Book Image

PostgreSQL High Availability Cookbook - Second Edition

By : Shaun Thomas
Book Image

PostgreSQL High Availability Cookbook - Second Edition

By: Shaun Thomas

Overview of this book

Databases are nothing without the data they store. In the event of a failure - catastrophic or otherwise - immediate recovery is essential. By carefully combining multiple servers, it’s even possible to hide the fact a failure occurred at all. From hardware selection to software stacks and horizontal scalability, this book will help you build a versatile PostgreSQL cluster that will survive crashes, resist data corruption, and grow smoothly with customer demand. It all begins with hardware selection for the skeleton of an efficient PostgreSQL database cluster. Then it’s on to preventing downtime as well as troubleshooting some real life problems that administrators commonly face. Next, we add database monitoring to the stack, using collectd, Nagios, and Graphite. And no stack is complete without replication using multiple internal and external tools, including the newly released pglogical extension. Pacemaker or Raft consensus tools are the final piece to grant the cluster the ability to heal itself. We even round off by tackling the complex problem of data scalability. This book exploits many new features introduced in PostgreSQL 9.6 to make the database more efficient and adaptive, and most importantly, keep it running.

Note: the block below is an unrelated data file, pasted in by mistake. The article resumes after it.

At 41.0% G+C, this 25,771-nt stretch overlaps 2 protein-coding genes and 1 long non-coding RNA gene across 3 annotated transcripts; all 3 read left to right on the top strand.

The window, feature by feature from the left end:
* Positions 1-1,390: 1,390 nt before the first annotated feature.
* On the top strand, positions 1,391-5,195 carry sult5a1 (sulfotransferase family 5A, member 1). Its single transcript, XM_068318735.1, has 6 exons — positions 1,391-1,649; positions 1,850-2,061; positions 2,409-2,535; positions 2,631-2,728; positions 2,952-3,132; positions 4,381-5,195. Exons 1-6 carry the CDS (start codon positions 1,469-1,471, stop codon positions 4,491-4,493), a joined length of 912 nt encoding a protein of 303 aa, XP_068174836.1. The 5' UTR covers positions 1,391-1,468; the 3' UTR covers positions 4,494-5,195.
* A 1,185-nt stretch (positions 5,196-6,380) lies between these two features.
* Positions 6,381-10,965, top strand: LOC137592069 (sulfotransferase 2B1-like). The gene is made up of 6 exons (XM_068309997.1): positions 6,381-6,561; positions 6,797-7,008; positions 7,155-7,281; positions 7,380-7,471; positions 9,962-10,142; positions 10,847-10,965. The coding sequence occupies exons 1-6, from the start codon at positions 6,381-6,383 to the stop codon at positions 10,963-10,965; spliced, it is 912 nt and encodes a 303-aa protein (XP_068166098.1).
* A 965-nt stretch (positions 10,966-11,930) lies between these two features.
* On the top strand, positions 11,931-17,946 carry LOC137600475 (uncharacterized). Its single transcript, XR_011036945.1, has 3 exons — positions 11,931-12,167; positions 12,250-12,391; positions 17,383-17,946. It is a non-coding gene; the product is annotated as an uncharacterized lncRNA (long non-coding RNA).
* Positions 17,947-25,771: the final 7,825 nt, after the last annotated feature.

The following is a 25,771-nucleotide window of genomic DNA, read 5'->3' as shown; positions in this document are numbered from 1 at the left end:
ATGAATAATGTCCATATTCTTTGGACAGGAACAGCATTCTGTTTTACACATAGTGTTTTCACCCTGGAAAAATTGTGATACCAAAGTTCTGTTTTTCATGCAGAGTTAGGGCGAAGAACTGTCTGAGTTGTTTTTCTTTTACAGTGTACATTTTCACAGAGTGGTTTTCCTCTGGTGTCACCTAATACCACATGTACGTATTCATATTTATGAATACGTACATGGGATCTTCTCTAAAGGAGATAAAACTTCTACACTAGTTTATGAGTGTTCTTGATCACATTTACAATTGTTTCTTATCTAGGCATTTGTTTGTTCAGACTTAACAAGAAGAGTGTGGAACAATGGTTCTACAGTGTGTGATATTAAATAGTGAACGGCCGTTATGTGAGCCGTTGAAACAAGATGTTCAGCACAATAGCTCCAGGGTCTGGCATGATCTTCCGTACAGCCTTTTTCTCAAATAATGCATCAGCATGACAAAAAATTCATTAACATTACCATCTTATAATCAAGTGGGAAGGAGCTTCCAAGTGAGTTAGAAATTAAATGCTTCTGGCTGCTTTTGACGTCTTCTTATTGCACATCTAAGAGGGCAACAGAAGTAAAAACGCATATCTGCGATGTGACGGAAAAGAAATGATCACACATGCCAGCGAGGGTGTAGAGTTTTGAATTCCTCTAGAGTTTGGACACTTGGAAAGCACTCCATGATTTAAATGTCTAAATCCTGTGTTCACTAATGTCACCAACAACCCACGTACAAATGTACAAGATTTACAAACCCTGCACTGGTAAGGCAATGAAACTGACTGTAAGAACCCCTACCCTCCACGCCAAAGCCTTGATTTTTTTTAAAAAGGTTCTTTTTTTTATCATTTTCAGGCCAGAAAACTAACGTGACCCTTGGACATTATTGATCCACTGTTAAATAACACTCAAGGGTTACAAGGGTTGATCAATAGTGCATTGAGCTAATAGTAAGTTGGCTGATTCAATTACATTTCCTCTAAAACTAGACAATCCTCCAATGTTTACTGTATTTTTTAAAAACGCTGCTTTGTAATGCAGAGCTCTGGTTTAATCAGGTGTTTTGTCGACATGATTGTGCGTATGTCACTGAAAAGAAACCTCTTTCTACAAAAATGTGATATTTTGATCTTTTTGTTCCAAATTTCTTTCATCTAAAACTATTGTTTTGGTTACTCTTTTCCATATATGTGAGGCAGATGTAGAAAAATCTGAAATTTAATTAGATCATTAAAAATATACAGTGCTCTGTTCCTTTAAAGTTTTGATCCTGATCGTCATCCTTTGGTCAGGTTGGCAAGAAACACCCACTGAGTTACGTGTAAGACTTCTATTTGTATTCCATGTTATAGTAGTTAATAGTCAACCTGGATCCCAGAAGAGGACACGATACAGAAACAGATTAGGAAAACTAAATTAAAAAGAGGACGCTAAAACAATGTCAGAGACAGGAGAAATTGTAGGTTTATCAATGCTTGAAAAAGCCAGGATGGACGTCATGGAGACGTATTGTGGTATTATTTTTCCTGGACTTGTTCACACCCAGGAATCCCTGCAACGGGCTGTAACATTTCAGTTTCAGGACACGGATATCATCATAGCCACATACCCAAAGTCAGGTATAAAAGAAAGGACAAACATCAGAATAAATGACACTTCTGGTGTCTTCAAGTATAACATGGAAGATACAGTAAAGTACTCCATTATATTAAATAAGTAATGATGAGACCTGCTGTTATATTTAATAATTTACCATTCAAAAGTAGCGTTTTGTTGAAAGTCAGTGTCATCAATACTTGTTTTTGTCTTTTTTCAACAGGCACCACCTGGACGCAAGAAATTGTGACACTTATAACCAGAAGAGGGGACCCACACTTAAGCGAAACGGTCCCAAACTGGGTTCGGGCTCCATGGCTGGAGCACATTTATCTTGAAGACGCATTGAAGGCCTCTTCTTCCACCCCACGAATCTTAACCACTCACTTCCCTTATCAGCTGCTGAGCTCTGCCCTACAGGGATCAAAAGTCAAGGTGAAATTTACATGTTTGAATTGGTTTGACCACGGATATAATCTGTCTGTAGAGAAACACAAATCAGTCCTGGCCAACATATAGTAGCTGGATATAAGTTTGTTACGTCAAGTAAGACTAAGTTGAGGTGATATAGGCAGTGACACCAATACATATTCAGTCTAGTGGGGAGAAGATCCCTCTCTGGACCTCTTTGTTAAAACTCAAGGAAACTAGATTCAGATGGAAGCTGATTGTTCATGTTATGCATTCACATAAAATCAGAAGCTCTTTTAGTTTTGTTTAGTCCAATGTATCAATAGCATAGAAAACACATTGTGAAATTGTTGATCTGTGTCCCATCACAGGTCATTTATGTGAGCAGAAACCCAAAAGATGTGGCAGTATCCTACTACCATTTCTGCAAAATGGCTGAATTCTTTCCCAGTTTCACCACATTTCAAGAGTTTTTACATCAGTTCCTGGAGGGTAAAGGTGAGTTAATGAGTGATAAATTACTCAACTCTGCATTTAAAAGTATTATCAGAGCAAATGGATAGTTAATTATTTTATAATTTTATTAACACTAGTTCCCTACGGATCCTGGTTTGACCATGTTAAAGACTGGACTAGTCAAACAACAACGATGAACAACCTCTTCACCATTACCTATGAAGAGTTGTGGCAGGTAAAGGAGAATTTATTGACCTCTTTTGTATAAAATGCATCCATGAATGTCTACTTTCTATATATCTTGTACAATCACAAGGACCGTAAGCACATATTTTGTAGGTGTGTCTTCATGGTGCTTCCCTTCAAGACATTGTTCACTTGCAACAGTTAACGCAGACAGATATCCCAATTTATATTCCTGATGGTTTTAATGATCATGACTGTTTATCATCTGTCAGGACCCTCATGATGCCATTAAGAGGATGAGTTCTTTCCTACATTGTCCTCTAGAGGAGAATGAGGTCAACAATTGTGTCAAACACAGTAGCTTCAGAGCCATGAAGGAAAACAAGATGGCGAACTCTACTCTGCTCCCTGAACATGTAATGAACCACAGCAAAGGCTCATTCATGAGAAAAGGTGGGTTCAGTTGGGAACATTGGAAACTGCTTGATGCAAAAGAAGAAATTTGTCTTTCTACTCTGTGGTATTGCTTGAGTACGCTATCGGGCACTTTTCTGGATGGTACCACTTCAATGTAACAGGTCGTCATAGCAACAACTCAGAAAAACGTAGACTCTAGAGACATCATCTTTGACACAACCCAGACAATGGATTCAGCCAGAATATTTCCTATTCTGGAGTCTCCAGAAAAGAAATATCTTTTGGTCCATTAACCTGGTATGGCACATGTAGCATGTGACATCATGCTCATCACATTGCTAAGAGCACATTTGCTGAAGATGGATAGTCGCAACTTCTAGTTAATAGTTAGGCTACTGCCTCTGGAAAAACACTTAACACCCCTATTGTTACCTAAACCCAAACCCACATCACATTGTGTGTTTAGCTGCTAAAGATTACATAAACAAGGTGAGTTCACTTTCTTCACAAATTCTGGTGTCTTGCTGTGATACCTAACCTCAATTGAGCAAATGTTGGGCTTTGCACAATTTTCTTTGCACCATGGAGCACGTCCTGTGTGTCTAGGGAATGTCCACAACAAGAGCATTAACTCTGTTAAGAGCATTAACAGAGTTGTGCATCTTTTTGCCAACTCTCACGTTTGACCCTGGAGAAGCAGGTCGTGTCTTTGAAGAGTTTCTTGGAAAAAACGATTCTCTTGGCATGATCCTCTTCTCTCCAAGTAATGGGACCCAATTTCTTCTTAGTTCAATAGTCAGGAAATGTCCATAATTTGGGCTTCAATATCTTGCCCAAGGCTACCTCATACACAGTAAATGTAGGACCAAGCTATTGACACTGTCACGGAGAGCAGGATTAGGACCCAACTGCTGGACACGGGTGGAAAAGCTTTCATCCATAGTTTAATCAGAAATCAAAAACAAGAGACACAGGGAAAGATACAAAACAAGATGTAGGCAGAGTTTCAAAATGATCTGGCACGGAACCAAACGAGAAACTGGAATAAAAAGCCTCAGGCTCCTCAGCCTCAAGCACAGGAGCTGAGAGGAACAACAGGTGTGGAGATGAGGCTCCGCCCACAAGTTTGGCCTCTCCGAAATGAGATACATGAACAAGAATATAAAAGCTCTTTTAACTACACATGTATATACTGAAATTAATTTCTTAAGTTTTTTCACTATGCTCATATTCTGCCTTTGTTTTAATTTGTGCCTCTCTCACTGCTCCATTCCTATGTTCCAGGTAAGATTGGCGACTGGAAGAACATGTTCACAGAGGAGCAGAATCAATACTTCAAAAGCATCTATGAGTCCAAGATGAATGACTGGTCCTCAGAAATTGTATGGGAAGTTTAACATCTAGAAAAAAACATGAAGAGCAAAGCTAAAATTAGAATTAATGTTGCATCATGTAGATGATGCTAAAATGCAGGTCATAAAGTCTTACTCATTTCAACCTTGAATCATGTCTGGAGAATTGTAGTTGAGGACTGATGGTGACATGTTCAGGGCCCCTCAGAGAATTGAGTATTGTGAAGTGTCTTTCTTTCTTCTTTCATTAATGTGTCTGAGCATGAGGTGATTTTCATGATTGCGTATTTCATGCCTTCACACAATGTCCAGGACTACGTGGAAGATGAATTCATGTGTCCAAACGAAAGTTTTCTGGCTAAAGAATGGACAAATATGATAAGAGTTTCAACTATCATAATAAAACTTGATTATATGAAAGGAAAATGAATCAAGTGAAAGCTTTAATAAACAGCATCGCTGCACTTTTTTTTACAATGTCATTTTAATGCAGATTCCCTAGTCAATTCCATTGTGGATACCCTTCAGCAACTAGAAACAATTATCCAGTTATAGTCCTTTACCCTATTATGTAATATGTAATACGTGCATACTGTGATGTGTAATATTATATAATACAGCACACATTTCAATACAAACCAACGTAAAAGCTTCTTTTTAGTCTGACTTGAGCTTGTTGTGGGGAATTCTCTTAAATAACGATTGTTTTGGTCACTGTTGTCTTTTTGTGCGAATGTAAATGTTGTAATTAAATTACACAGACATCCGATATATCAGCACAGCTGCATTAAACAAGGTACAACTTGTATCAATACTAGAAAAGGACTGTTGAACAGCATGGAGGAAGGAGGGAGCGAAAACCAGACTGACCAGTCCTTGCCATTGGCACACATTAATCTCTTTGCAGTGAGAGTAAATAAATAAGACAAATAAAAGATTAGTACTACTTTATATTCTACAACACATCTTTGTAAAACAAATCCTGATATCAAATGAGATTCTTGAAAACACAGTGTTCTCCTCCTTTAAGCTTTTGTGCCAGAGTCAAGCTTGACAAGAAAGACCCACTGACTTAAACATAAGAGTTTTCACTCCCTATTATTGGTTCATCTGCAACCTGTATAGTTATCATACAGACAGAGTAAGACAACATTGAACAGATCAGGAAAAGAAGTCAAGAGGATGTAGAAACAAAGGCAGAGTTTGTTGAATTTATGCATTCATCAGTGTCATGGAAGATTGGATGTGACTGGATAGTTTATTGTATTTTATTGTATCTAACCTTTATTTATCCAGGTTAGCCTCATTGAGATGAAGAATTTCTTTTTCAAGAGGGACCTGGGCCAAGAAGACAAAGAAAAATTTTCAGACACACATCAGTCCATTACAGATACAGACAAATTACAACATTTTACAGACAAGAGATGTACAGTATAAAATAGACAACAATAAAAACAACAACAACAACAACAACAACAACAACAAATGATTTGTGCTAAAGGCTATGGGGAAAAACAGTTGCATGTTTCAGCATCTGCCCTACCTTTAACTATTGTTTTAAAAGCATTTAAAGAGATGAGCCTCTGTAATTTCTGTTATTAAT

Table of Contents (18 chapters)
Title Page
About the Author
About the Reviewer
Customer Feedback


One element that is absolutely required for any highly available PostgreSQL installation is replication. It does not matter if we have a Storage Area Network (SAN) that provides disk redundancy, nor is DRBD or other block-level replication sufficient to protect our investment. Duplicating and backing up data is always a good practice, but when it comes to availability, we need online copies of the database.

Similarly, if other departments need data that resides in our OLTP database, how can we provide it safely? In ideal circumstances, we can supply a copy of the necessary tables. This way, we don't strain the primary database with ad hoc report-based queries. A new DBA might try to accomplish this by building a synchronization library or performing scheduled extracts and copies into a remote database. However, there are easier ways!

PostgreSQL gives us methods to build and maintain a fully online copy of our primary database. Furthermore, there are existing utilities to duplicate...